who violate prison rules, a practice known in New York, and in many other corrections systems,
as "disciplinary segregation." Of the nearly 4,500 prisoners who may be isolated in a single-cell
or double-cell SHU at any given time in New York prisons, and of the many thousands more
subject to keeplock, only a tiny percentage are subject to extreme isolation because their mere
presence in the general prison population is deemed to pose a substantial threat to safety and
security (I/administrative segregation") or for their own protection ("protective custody").
Living and Working

in Extreme Isolation in New York Prisons

Keeplock: Prisoners in keeplock are confined to their cells in the general prison population for
23 hours a day. They recreate either alone or with others for an hour a day. They maintain the
property in their cell and certain other privileges, such as access to the commissary. They cease
all education or vocational training, addiction or behavioral therapy, and all other programming
or rehabilitative activity.
Single-Cell SHU: Prisoners in single-cell SHU are confined to their cells - some sealed by solid
steel doors - for 23-24 hours a day, totally isolated from meaningful human contact. They
receive their meals through a narrow slot in their cell door.
They recreate alone in a small cage, no larger than their cell, enclosed by high concrete walls or
wire mesh, for an hour a day. In some circumstances, they are forced to "recreate" in these

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small, barren spaces while in handcuffs.
described this cage as a "human kennel."

Many prisoners

and corrections



Their personal possessions are limited to legal materials and a few personal books and
magazines. They receive no programming or rehabilitative activity, nor transitional services,
even if they are within a few months of returning to society.
Many prisoners have described the mental and emotional toll that these conditions have taken
on them. One prisoner, who has withstood years of extreme isolation, described the range of
emotions he has experienced over that period:

These cells are designed to isolate and discourage any natural conversation. The
air vents hum loudly all 24/7 hrs a day enough to cause deafness. When you're
out of the cell it seems different because the noise level changes. With so little to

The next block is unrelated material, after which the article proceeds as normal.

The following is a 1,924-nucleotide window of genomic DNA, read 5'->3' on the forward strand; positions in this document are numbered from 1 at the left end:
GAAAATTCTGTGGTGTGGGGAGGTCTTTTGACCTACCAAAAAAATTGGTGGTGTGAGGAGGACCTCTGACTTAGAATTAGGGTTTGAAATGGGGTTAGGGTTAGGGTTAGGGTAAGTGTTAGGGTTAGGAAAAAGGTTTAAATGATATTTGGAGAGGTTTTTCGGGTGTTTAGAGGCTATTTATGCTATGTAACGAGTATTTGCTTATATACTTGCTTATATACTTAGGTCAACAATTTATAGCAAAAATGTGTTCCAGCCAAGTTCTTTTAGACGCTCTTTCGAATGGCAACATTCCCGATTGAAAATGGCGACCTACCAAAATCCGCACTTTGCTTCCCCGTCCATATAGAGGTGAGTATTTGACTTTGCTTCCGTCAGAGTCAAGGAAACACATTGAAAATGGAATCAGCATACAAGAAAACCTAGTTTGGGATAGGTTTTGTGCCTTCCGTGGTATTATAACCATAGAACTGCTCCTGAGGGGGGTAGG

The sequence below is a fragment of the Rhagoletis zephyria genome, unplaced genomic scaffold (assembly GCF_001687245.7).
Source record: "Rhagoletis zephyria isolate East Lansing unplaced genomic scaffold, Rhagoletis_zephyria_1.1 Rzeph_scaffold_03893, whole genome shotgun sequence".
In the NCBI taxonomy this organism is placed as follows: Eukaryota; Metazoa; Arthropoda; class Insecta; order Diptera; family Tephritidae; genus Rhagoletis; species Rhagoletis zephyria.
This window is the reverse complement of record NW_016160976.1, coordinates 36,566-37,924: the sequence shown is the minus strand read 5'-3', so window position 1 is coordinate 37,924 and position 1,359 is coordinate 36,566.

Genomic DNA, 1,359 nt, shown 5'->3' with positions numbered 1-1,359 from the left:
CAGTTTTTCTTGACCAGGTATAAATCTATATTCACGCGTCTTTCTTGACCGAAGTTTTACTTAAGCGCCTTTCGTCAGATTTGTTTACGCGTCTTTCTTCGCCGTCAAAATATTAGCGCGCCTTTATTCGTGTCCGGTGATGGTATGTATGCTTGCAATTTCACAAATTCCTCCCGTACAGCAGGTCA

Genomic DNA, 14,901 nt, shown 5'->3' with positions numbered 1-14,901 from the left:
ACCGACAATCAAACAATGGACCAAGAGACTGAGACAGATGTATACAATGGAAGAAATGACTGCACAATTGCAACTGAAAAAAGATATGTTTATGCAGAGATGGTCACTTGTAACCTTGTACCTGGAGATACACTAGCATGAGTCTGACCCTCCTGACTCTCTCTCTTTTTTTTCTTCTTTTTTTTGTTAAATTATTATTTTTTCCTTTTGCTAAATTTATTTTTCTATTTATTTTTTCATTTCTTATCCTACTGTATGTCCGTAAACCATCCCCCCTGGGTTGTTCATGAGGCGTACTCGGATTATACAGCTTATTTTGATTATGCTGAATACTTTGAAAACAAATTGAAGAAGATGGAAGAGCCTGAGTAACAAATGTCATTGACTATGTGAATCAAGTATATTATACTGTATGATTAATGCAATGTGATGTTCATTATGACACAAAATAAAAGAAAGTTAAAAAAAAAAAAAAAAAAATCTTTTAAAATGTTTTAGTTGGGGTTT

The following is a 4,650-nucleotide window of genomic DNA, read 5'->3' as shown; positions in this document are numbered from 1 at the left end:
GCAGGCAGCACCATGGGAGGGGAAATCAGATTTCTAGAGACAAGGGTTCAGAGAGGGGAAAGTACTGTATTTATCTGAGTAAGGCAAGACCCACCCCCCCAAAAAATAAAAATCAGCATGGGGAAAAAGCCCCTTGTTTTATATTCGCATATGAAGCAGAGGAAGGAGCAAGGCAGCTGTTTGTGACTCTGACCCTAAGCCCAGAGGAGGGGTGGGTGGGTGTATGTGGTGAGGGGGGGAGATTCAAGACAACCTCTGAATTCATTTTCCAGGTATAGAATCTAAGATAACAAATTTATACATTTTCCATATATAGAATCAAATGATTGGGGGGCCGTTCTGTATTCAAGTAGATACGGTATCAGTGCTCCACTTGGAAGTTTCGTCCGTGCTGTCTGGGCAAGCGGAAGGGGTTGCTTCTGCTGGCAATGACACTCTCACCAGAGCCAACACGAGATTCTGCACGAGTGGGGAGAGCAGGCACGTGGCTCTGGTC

do your mind rots with thoughts that are uncommon or unnatural and you
wonder where the hell did that come from. It goes further than daily doldrums
because a lack of any constructiveness only contributes to destructiveness and
the Prison System is designed to make a person like myself and others
unfortunate to self-destruct become numb lose the sense of reality to the degree
that any commotion at all is better than vegetating by letting hours pass without
nothing on your mind or will to do anything. I can become bitter thinking about
the experiences had in these Special Housing Units and the bad far outweighs the
good to the point of even trying to write family, there's nothing to share because
the starkness leaves you wanting to rant and rave until they come to kick the
remaining sense out of you ....

prisoner, whom DOCCS punished by placement

in a single-cell SHU, described the


Its crazy they really treat us like where some animal. I guess they forget people
make mistakes which land them in jail and the fact that we was living a normal
life too before our conviction. . .. I don't even tell my family the things I go
through cause I don't want them to worry about me. I still be having a lot of
mood swings lately, I don't be meaning any harm I just be mad at my situation
and I take it out on other inmates verbally and police sometimes. It gets reall
lonely in here, especially if you don't have family to communicate with or send
you books. 1m greatful to have that, but after you be in this cell for so long it
hard to keep your mind outside of these four wall, all you have is memorys.
Most of these men fear their return to the general prison population, or for those who will be
directly released from extreme isolation, to society. One prisoner described findin,g himself
"snapping at others" in "daily outbursts" and observed that he "wasn't like this before." He
concluded, "I'm hoping I change back when I go back to being around people." As explained by
a correctional officer, "Some guys are in SHU for nothing, [they] turn into this violent thing in
the Box."

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One prisoner who has since returned to the general prison population after being sent to the
SHU for punishment noticed that the effects of extreme isolation have lingered with him:

/ don't really know how to explain my transition to [general prison population}.
When / arrived here / was terror stricken for the first two weeks, at least. That